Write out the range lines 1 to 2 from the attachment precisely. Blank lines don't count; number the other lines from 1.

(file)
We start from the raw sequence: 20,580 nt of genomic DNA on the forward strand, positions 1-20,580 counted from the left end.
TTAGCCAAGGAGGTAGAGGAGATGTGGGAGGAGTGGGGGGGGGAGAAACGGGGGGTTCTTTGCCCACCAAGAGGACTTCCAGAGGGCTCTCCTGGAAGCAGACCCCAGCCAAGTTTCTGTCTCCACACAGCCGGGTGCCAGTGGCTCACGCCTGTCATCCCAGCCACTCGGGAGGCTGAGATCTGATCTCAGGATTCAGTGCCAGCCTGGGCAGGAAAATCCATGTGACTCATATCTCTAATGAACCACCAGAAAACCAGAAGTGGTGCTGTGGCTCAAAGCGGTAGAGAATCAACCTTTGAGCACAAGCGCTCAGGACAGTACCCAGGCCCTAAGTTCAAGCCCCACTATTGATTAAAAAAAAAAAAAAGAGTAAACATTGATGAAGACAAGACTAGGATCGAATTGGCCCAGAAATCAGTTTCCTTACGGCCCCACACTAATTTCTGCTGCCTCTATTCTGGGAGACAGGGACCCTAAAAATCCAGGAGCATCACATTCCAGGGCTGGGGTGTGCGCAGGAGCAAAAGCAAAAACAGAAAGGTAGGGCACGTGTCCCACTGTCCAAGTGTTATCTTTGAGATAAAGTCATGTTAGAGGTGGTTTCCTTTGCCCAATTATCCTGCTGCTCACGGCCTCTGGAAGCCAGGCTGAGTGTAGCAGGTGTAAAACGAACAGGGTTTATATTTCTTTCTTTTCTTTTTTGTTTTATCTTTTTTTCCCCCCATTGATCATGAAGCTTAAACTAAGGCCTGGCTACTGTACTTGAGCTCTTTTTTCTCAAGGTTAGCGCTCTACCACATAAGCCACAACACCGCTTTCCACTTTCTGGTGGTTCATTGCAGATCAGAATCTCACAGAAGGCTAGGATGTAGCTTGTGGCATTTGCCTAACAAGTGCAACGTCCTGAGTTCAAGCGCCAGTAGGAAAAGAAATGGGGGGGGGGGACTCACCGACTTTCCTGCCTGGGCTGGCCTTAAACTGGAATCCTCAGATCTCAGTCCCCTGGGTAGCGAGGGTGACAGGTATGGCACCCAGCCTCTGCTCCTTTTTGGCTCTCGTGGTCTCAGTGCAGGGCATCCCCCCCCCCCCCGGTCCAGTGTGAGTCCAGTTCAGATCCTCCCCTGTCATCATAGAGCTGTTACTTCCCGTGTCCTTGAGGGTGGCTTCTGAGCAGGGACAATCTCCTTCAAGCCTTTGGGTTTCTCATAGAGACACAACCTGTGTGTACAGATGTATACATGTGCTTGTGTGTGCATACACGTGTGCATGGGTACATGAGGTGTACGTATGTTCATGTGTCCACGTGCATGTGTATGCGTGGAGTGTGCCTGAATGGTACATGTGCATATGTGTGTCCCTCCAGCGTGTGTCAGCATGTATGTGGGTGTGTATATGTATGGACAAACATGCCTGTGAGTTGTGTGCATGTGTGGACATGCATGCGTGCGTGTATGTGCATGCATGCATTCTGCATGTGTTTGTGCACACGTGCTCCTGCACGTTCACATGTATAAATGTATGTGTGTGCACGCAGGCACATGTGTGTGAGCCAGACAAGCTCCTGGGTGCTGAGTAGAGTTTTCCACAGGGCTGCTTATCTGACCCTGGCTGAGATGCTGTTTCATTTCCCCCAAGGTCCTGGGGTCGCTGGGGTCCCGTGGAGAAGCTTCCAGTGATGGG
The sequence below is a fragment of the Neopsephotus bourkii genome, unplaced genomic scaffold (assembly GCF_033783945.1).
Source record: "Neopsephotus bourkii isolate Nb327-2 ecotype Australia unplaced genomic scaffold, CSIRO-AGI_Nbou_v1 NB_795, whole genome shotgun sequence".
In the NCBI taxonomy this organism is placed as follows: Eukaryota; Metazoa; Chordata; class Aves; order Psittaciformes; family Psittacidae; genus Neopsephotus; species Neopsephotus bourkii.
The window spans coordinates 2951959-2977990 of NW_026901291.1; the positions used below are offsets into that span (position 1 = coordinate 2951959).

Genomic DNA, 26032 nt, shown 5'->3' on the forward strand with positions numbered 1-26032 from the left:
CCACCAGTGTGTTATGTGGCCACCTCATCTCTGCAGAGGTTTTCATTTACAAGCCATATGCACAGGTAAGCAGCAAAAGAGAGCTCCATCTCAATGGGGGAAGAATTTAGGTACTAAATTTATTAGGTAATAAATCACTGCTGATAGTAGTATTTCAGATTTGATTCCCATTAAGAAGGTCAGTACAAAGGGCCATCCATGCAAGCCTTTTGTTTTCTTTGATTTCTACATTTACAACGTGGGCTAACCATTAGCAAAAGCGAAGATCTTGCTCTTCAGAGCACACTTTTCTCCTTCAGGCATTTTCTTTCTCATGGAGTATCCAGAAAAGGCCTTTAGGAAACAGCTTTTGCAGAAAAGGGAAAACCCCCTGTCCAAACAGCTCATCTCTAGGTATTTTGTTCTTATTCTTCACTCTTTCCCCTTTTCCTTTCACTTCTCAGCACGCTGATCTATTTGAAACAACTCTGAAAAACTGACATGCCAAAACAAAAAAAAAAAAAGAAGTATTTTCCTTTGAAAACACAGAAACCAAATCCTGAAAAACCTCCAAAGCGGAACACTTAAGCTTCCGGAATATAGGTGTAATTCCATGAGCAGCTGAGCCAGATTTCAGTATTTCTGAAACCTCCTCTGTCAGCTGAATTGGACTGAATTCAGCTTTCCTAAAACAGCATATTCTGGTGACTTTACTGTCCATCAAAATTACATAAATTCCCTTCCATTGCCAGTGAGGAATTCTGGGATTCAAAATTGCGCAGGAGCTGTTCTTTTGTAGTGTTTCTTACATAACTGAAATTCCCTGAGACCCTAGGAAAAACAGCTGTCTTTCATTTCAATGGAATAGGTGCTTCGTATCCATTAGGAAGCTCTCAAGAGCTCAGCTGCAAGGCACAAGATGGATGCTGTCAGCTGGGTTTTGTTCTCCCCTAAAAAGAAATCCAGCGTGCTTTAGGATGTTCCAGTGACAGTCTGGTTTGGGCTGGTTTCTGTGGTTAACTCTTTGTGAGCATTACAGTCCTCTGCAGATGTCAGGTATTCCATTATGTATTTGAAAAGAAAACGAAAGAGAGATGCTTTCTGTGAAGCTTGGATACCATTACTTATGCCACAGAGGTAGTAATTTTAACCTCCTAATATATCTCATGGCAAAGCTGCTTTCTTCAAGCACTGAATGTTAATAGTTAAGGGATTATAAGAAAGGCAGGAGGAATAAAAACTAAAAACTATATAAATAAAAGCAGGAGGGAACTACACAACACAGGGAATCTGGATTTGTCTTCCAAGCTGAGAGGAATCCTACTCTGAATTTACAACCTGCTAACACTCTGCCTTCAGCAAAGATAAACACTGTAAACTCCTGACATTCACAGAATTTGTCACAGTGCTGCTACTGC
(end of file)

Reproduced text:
We start from the raw sequence: 20,580 nt of genomic DNA on the forward strand, positions 1-20,580 counted from the left end.
TTAGCCAAGGAGGTAGAGGAGATGTGGGAGGAGTGGGGGGGGGAGAAACGGGGGGTTCTTTGCCCACCAAGAGGACTTCCAGAGGGCTCTCCTGGAAGCAGACCCCAGCCAAGTTTCTGTCTCCACACAGCCGGGTGCCAGTGGCTCACGCCTGTCATCCCAGCCACTCGGGAGGCTGAGATCTGATCTCAGGATTCAGTGCCAGCCTGGGCAGGAAAATCCATGTGACTCATATCTCTAATGAACCACCAGAAAACCAGAAGTGGTGCTGTGGCTCAAAGCGGTAGAGAATCAACCTTTGAGCACAAGCGCTCAGGACAGTACCCAGGCCCTAAGTTCAAGCCCCACTATTGATTAAAAAAAAAAAAAAGAGTAAACATTGATGAAGACAAGACTAGGATCGAATTGGCCCAGAAATCAGTTTCCTTACGGCCCCACACTAATTTCTGCTGCCTCTATTCTGGGAGACAGGGACCCTAAAAATCCAGGAGCATCACATTCCAGGGCTGGGGTGTGCGCAGGAGCAAAAGCAAAAACAGAAAGGTAGGGCACGTGTCCCACTGTCCAAGTGTTATCTTTGAGATAAAGTCATGTTAGAGGTGGTTTCCTTTGCCCAATTATCCTGCTGCTCACGGCCTCTGGAAGCCAGGCTGAGTGTAGCAGGTGTAAAACGAACAGGGTTTATATTTCTTTCTTTTCTTTTTTGTTTTATCTTTTTTTCCCCCCATTGATCATGAAGCTTAAACTAAGGCCTGGCTACTGTACTTGAGCTCTTTTTTCTCAAGGTTAGCGCTCTACCACATAAGCCACAACACCGCTTTCCACTTTCTGGTGGTTCATTGCAGATCAGAATCTCACAGAAGGCTAGGATGTAGCTTGTGGCATTTGCCTAACAAGTGCAACGTCCTGAGTTCAAGCGCCAGTAGGAAAAGAAATGGGGGGGGGGGACTCACCGACTTTCCTGCCTGGGCTGGCCTTAAACTGGAATCCTCAGATCTCAGTCCCCTGGGTAGCGAGGGTGACAGGTATGGCACCCAGCCTCTGCTCCTTTTTGGCTCTCGTGGTCTCAGTGCAGGGCATCCCCCCCCCCCCCGGTCCAGTGTGAGTCCAGTTCAGATCCTCCCCTGTCATCATAGAGCTGTTACTTCCCGTGTCCTTGAGGGTGGCTTCTGAGCAGGGACAATCTCCTTCAAGCCTTTGGGTTTCTCATAGAGACACAACCTGTGTGTACAGATGTATACATGTGCTTGTGTGTGCATACACGTGTGCATGGGTACATGAGGTGTACGTATGTTCATGTGTCCACGTGCATGTGTATGCGTGGAGTGTGCCTGAATGGTACATGTGCATATGTGTGTCCCTCCAGCGTGTGTCAGCATGTATGTGGGTGTGTATATGTATGGACAAACATGCCTGTGAGTTGTGTGCATGTGTGGACATGCATGCGTGCGTGTATGTGCATGCATGCATTCTGCATGTGTTTGTGCACACGTGCTCCTGCACGTTCACATGTATAAATGTATGTGTGTGCACGCAGGCACATGTGTGTGAGCCAGACAAGCTCCTGGGTGCTGAGTAGAGTTTTCCACAGGGCTGCTTATCTGACCCTGGCTGAGATGCTGTTTCATTTCCCCCAAGGTCCTGGGGTCGCTGGGGTCCCGTGGAGAAGCTTCCAGTGATGGG